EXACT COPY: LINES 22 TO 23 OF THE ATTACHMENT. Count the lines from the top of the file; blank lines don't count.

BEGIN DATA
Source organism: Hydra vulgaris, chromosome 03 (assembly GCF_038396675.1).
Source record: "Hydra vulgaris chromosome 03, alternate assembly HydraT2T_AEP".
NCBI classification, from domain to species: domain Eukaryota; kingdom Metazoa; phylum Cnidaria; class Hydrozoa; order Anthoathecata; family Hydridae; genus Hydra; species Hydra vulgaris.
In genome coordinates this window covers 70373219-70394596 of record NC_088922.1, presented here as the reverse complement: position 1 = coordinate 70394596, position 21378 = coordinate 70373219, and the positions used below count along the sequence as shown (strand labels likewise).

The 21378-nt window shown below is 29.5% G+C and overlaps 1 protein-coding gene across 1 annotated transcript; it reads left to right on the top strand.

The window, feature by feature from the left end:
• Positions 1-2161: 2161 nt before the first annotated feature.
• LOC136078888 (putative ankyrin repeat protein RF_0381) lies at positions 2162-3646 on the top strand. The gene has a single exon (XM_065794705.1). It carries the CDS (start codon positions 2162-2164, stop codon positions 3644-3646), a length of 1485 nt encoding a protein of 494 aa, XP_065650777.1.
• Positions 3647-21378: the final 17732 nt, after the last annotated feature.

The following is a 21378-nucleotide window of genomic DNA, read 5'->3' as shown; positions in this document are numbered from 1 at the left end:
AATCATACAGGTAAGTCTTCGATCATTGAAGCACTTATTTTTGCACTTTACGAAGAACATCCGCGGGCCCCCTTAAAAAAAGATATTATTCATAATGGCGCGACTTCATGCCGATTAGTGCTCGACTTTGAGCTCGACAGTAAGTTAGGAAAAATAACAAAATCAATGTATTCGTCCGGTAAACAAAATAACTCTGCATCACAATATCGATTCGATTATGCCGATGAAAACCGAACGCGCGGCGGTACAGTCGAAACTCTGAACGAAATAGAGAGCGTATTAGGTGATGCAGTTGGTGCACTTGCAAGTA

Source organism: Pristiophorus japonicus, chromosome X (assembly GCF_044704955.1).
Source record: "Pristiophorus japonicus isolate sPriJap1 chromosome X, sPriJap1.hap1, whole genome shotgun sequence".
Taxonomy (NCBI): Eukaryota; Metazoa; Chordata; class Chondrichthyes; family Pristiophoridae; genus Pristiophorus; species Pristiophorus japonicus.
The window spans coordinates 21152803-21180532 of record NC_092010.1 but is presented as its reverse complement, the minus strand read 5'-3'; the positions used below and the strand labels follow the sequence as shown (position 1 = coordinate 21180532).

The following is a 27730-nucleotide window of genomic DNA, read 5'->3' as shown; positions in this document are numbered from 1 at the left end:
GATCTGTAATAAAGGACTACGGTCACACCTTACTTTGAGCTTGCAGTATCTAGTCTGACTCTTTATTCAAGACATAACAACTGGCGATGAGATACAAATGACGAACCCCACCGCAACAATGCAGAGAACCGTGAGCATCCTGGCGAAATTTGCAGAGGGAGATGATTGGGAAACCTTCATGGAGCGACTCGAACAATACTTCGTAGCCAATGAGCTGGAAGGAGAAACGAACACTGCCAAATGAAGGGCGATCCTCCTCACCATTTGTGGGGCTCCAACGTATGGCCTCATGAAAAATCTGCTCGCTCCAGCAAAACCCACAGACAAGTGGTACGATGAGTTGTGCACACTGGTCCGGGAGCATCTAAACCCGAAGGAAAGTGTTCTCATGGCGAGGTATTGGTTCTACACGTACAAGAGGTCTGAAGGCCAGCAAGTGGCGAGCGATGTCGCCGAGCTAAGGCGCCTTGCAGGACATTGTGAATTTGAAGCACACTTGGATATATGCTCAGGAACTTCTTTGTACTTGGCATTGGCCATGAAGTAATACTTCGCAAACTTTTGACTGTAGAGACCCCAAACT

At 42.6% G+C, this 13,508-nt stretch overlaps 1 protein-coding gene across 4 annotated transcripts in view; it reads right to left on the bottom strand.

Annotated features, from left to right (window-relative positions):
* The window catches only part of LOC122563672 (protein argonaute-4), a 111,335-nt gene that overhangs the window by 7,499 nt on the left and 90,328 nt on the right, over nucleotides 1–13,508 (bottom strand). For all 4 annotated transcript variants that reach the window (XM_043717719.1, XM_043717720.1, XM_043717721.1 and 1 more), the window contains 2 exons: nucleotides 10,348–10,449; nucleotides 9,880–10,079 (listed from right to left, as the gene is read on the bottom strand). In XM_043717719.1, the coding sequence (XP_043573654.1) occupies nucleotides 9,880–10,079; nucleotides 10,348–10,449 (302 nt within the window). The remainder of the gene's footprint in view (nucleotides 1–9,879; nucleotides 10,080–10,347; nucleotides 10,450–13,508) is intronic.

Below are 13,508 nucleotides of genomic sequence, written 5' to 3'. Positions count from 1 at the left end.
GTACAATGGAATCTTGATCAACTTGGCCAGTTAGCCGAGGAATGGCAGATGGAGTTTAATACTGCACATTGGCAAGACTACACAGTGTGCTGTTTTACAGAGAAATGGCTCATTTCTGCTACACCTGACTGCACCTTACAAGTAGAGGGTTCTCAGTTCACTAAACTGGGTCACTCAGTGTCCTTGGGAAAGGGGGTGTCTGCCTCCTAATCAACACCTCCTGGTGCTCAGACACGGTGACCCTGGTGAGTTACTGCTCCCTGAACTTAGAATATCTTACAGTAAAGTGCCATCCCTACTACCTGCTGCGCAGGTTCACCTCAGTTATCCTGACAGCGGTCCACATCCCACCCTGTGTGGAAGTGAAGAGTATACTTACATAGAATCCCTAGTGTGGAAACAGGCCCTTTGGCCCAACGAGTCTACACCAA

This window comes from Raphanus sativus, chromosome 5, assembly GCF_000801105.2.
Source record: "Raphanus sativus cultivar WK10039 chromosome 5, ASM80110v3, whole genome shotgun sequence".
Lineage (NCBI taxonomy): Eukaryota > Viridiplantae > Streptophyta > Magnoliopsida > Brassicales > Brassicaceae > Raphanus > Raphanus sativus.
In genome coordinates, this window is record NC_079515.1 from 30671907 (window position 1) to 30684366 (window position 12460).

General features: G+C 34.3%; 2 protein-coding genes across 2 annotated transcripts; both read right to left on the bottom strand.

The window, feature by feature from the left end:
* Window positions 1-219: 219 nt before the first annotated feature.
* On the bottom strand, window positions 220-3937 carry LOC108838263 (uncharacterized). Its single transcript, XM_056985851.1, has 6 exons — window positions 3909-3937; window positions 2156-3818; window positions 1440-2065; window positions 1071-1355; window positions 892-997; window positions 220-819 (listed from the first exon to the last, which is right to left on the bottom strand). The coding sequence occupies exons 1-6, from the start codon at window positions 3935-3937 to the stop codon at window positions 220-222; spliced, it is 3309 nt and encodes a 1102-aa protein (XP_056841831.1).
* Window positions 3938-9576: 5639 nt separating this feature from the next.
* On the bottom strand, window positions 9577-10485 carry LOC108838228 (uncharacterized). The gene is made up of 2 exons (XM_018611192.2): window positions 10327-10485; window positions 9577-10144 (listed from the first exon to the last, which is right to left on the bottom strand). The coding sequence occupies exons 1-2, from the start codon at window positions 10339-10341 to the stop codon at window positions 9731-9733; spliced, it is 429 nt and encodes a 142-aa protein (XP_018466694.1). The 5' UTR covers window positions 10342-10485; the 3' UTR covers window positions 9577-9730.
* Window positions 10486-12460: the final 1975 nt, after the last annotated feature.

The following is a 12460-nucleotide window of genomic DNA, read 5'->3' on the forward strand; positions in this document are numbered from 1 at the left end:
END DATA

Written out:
GTACAATGGAATCTTGATCAACTTGGCCAGTTAGCCGAGGAATGGCAGATGGAGTTTAATACTGCACATTGGCAAGACTACACAGTGTGCTGTTTTACAGAGAAATGGCTCATTTCTGCTACACCTGACTGCACCTTACAAGTAGAGGGTTCTCAGTTCACTAAACTGGGTCACTCAGTGTCCTTGGGAAAGGGGGTGTCTGCCTCCTAATCAACACCTCCTGGTGCTCAGACACGGTGACCCTGGTGAGTTACTGCTCCCTGAACTTAGAATATCTTACAGTAAAGTGCCATCCCTACTACCTGCTGCGCAGGTTCACCTCAGTTATCCTGACAGCGGTCCACATCCCACCCTGTGTGGAAGTGAAGAGTATACTTACATAGAATCCCTAGTGTGGAAACAGGCCCTTTGGCCCAACGAGTCTACACCAA

This window comes from Raphanus sativus, chromosome 5, assembly GCF_000801105.2.